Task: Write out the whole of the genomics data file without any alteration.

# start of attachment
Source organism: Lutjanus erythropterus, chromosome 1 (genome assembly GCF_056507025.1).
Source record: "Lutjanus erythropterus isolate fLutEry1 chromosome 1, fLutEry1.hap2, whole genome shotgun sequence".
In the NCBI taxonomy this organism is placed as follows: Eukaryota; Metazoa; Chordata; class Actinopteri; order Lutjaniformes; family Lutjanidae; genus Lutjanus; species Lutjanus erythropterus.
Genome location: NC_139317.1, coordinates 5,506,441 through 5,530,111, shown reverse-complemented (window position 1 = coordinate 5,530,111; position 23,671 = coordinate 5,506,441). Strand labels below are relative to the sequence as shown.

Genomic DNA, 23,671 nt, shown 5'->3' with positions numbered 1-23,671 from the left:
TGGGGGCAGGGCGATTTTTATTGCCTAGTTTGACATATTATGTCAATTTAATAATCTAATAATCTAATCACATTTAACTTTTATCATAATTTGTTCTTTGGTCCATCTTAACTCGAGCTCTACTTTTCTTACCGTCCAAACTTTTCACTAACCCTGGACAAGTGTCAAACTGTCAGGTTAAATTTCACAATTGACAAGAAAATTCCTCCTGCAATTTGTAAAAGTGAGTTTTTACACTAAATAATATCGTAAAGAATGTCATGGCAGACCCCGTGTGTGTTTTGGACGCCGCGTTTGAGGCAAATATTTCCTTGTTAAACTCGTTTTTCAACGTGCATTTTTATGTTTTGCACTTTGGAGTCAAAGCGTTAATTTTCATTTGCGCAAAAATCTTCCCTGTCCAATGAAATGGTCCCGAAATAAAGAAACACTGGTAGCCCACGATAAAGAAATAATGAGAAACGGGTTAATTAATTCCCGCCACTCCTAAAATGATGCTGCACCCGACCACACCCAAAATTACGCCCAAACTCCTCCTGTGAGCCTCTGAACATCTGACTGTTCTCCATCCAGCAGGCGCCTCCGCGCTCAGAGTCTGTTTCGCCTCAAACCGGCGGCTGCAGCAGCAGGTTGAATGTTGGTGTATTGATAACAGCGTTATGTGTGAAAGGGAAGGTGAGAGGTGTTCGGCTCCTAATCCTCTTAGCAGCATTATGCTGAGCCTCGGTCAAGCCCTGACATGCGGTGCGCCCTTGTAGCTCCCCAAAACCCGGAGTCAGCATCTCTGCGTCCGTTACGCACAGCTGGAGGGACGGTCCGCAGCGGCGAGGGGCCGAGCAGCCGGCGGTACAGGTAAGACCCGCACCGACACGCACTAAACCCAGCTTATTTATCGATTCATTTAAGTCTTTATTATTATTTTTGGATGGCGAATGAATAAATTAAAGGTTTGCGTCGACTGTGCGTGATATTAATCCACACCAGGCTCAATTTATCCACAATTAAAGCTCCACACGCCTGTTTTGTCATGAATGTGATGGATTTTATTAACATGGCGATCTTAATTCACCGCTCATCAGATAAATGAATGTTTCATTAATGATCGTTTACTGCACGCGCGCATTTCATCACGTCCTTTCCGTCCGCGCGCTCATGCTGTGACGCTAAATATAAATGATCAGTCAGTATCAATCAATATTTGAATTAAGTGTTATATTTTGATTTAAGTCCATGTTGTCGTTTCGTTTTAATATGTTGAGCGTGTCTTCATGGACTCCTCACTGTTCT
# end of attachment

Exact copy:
Source organism: Lutjanus erythropterus, chromosome 1 (genome assembly GCF_056507025.1).
Source record: "Lutjanus erythropterus isolate fLutEry1 chromosome 1, fLutEry1.hap2, whole genome shotgun sequence".
In the NCBI taxonomy this organism is placed as follows: Eukaryota; Metazoa; Chordata; class Actinopteri; order Lutjaniformes; family Lutjanidae; genus Lutjanus; species Lutjanus erythropterus.
Genome location: NC_139317.1, coordinates 5,506,441 through 5,530,111, shown reverse-complemented (window position 1 = coordinate 5,530,111; position 23,671 = coordinate 5,506,441). Strand labels below are relative to the sequence as shown.

Genomic DNA, 23,671 nt, shown 5'->3' with positions numbered 1-23,671 from the left:
TGGGGGCAGGGCGATTTTTATTGCCTAGTTTGACATATTATGTCAATTTAATAATCTAATAATCTAATCACATTTAACTTTTATCATAATTTGTTCTTTGGTCCATCTTAACTCGAGCTCTACTTTTCTTACCGTCCAAACTTTTCACTAACCCTGGACAAGTGTCAAACTGTCAGGTTAAATTTCACAATTGACAAGAAAATTCCTCCTGCAATTTGTAAAAGTGAGTTTTTACACTAAATAATATCGTAAAGAATGTCATGGCAGACCCCGTGTGTGTTTTGGACGCCGCGTTTGAGGCAAATATTTCCTTGTTAAACTCGTTTTTCAACGTGCATTTTTATGTTTTGCACTTTGGAGTCAAAGCGTTAATTTTCATTTGCGCAAAAATCTTCCCTGTCCAATGAAATGGTCCCGAAATAAAGAAACACTGGTAGCCCACGATAAAGAAATAATGAGAAACGGGTTAATTAATTCCCGCCACTCCTAAAATGATGCTGCACCCGACCACACCCAAAATTACGCCCAAACTCCTCCTGTGAGCCTCTGAACATCTGACTGTTCTCCATCCAGCAGGCGCCTCCGCGCTCAGAGTCTGTTTCGCCTCAAACCGGCGGCTGCAGCAGCAGGTTGAATGTTGGTGTATTGATAACAGCGTTATGTGTGAAAGGGAAGGTGAGAGGTGTTCGGCTCCTAATCCTCTTAGCAGCATTATGCTGAGCCTCGGTCAAGCCCTGACATGCGGTGCGCCCTTGTAGCTCCCCAAAACCCGGAGTCAGCATCTCTGCGTCCGTTACGCACAGCTGGAGGGACGGTCCGCAGCGGCGAGGGGCCGAGCAGCCGGCGGTACAGGTAAGACCCGCACCGACACGCACTAAACCCAGCTTATTTATCGATTCATTTAAGTCTTTATTATTATTTTTGGATGGCGAATGAATAAATTAAAGGTTTGCGTCGACTGTGCGTGATATTAATCCACACCAGGCTCAATTTATCCACAATTAAAGCTCCACACGCCTGTTTTGTCATGAATGTGATGGATTTTATTAACATGGCGATCTTAATTCACCGCTCATCAGATAAATGAATGTTTCATTAATGATCGTTTACTGCACGCGCGCATTTCATCACGTCCTTTCCGTCCGCGCGCTCATGCTGTGACGCTAAATATAAATGATCAGTCAGTATCAATCAATATTTGAATTAAGTGTTATATTTTGATTTAAGTCCATGTTGTCGTTTCGTTTTAATATGTTGAGCGTGTCTTCATGGACTCCTCACTGTTCT